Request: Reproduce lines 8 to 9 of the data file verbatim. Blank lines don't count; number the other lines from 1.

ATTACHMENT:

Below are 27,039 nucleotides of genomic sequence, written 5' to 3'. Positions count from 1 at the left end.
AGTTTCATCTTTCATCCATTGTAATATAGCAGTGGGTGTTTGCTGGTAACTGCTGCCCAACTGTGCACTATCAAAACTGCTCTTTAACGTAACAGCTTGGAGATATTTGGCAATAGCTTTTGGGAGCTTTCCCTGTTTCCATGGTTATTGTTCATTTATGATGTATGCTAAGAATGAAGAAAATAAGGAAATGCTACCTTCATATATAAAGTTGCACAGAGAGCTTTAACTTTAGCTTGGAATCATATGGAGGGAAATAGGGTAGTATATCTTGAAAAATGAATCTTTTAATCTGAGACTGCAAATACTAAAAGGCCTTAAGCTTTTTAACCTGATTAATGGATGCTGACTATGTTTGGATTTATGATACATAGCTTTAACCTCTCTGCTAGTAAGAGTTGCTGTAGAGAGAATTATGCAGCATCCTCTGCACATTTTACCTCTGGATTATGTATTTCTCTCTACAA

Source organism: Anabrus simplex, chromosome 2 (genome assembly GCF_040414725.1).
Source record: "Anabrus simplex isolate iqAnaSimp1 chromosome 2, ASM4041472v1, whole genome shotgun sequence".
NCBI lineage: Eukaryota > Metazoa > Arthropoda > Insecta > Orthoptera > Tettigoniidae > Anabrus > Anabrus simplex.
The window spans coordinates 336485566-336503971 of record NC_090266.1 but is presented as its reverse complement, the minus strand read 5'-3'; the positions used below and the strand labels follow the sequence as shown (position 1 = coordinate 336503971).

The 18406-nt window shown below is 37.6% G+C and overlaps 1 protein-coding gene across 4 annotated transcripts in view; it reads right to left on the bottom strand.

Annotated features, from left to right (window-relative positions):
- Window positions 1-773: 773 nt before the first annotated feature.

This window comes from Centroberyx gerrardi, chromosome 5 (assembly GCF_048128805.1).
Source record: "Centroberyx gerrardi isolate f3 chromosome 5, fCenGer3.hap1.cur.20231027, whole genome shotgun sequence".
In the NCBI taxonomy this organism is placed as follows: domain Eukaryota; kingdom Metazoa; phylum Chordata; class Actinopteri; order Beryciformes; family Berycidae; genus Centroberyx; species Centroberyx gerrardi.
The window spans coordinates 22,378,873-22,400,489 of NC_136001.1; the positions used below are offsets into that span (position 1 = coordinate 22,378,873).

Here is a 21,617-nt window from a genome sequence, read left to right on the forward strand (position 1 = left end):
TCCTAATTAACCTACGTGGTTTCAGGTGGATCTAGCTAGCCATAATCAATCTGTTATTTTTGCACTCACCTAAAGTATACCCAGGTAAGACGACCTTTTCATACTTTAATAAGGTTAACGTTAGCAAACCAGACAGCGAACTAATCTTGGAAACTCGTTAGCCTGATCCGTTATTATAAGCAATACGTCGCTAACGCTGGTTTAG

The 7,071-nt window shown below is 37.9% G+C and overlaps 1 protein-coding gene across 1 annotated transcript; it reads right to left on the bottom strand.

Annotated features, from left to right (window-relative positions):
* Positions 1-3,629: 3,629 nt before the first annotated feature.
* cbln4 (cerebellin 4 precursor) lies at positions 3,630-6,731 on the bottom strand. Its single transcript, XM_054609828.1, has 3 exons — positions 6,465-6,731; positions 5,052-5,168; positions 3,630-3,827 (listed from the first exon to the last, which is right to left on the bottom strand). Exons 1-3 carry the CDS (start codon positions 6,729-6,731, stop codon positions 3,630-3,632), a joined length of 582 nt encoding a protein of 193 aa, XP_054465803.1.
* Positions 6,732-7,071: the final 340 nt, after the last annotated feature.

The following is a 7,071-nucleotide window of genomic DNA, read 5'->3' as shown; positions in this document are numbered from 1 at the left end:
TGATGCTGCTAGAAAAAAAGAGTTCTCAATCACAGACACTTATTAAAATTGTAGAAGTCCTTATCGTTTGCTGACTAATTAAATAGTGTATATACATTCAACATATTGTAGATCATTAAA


Annotated features, from left to right (window-relative positions):
- Window positions 1-773: 773 nt before the first annotated feature.